These headless platforms are offering more flexibility and longevity than the traditional CMSs that came before them, and the transition is happening a lot faster than anyone initially thought.

Legacy Is Out, and Headless Is In

Sure, the world is changing, and there are more channels, but why else are these new breeds of CMSs going to take over?

APIs

What makes headless CMSs unique is the use of APIs. These APIs are what make it possible for a headless CMS to connect to multiple frontends.

APIs transfer data between applications, so by converting the content stored on the backend into data, it can then be delivered to a website, mobile device, or other display.

A headless CMS makes use of APIs for managing content as well as other APIs for managing additional features such as commerce or personalization. 

Omnichannel

Delivery to multiple channels gets mentioned a lot when speaking about a headless CMS, but it’s a crucial detail. Our changes in content consumption behavior mean that we’re interacting with several different touchpoints at the same time.

If we start viewing something on a desktop, we might need to switch to a mobile device to access it on the go. Plus, there are channels which haven’t even been invented yet.

The API-first architecture of a headless CMS makes it possible to connect to these future channels as well.

But can’t legacy platforms just add APIs of their own to connect to these current and upcoming channels? What else do headless CMSs have?

Cloud Native

Legacy platforms can add APIs too but when they do the system becomes clunky. This can lead to issues down the road that are difficult to recover from, especially when you’re trying to scale. Database-oriented systems do not scale easily in today’s elastic cloud environment.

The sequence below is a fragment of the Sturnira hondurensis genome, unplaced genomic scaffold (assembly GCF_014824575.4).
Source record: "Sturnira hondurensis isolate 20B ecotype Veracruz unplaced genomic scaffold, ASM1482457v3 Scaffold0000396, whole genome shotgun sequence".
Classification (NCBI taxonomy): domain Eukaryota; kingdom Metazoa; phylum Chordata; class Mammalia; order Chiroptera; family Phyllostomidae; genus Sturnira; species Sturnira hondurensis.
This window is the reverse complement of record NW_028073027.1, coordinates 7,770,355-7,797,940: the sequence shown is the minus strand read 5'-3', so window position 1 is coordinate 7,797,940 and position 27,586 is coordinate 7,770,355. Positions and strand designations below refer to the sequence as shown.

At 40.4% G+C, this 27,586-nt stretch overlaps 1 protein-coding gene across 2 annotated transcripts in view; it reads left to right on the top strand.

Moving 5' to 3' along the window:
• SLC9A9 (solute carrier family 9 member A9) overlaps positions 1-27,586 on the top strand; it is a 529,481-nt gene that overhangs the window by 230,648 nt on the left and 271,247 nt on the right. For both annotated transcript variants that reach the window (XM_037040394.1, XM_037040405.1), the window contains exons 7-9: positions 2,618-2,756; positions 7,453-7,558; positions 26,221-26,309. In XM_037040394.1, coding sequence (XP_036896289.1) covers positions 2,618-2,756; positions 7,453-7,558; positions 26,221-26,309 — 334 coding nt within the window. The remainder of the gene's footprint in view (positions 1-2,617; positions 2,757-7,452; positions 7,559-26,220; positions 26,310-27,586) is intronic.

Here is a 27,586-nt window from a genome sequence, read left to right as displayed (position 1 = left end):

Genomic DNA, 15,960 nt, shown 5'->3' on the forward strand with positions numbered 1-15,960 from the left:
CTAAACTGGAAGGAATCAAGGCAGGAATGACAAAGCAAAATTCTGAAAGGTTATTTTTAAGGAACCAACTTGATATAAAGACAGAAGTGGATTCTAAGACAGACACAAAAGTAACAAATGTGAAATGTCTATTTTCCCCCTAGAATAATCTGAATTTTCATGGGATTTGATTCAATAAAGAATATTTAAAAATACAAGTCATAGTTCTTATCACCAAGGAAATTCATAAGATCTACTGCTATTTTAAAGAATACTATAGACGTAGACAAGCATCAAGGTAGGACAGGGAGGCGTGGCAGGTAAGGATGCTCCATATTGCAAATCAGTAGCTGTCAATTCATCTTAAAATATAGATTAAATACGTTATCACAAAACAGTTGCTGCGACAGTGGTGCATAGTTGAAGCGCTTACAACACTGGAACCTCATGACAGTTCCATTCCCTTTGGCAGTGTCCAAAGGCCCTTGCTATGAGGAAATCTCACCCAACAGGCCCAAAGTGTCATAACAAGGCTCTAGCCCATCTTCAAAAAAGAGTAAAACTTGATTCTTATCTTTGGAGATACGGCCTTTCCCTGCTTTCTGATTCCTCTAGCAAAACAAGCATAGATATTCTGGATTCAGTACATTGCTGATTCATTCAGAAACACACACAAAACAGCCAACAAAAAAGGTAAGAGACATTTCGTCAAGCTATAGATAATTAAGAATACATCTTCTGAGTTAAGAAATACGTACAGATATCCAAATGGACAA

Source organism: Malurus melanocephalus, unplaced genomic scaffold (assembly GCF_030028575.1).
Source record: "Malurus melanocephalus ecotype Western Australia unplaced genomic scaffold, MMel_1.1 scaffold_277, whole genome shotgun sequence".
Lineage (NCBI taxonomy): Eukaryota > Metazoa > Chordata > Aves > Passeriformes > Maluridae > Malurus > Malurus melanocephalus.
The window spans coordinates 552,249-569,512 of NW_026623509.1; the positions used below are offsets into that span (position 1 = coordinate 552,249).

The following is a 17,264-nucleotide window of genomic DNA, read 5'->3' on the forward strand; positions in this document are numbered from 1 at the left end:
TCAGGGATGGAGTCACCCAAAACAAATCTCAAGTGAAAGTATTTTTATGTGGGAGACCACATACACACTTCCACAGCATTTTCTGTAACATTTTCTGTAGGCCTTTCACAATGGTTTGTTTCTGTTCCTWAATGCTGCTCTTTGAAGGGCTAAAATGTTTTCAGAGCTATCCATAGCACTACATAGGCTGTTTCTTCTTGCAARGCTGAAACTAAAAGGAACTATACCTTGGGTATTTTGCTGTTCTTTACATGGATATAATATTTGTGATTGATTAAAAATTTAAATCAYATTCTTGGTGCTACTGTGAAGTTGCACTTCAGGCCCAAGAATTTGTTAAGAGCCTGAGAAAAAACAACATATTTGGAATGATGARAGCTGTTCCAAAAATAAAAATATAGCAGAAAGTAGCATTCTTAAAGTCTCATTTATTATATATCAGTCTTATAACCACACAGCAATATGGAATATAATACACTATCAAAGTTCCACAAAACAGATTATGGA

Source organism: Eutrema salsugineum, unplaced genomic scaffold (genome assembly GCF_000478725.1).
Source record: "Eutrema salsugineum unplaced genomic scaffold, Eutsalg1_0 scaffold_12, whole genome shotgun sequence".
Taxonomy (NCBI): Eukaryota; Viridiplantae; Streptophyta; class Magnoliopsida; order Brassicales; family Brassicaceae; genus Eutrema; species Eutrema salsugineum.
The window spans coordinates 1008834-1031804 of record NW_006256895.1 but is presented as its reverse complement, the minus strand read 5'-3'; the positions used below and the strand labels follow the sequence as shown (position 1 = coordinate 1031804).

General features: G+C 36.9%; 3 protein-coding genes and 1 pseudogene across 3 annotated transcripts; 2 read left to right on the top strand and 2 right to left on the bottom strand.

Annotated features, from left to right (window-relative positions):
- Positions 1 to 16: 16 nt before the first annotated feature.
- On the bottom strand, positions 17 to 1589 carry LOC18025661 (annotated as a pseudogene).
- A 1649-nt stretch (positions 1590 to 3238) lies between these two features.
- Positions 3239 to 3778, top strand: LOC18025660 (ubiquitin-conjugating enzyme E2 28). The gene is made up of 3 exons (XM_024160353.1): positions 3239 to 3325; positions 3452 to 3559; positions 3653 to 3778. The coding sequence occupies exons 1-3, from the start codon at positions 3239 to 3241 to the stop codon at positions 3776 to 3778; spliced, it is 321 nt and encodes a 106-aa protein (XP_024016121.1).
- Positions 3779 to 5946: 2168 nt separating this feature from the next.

Solving for scalability is much easier with a headless CMS that are built from the ground up for cloud scalability. A CMS platform that is stateless, cloud-native, and elastically scalable will grow with you as your company grows.

Hybrid Headless

Traditional CMS platforms were once the winners when it came to creating content. For all of the benefits of headless platforms, they were built for developers first and foremost. The ability to make faster connections to multiple frontends is perfect for content delivery, but what about content creation?

With a hybrid headless CMS, or what we call headless+, content creators regain their power and don’t need to rely on developers to help them out at every turn. They can easily create, edit, preview and publish their content to multiple channels with WYSIWYG tools, just as they did before using legacy CMSs made for blogs and websites.

Stay Among Disruption with CrafterCMS

The new wave of CMS platforms will continue to disrupt traditional platforms until they render them completely obsolete.

At CrafterCMS, we consider ourselves leading this new wave of CMS. Our other headless CMS competitors are doing a good job of disrupting the content management market, but we see ourselves as accelerating that disruption.

CrafterCMS sets itself apart from all other CMS’s with our unique infrastructure, built to get the most out of content by streamlining the efforts of software developers, content authors and operations. Our Git-based architecture and DevContentOps® workflow make working with a CMS exciting for all departments. And our API-first, microservices-based, stateless content platform is cloud native and easy to scale and operate, regardless whether you use our turnkey SaaS offering or our self-managed offering that works seamlessly with Kubernetes and Docker.

Developers can use their favorite tools, frameworks and processes and simply build on CrafterCMS without any constraints. User-friendly editing features eliminate bottlenecks for content authors, and true serverless and stateless dynamic content delivery support dramatically simplifies operations.

Learn everything you need to know about ‘The World of Headless CMS’ by downloading our whitepaper.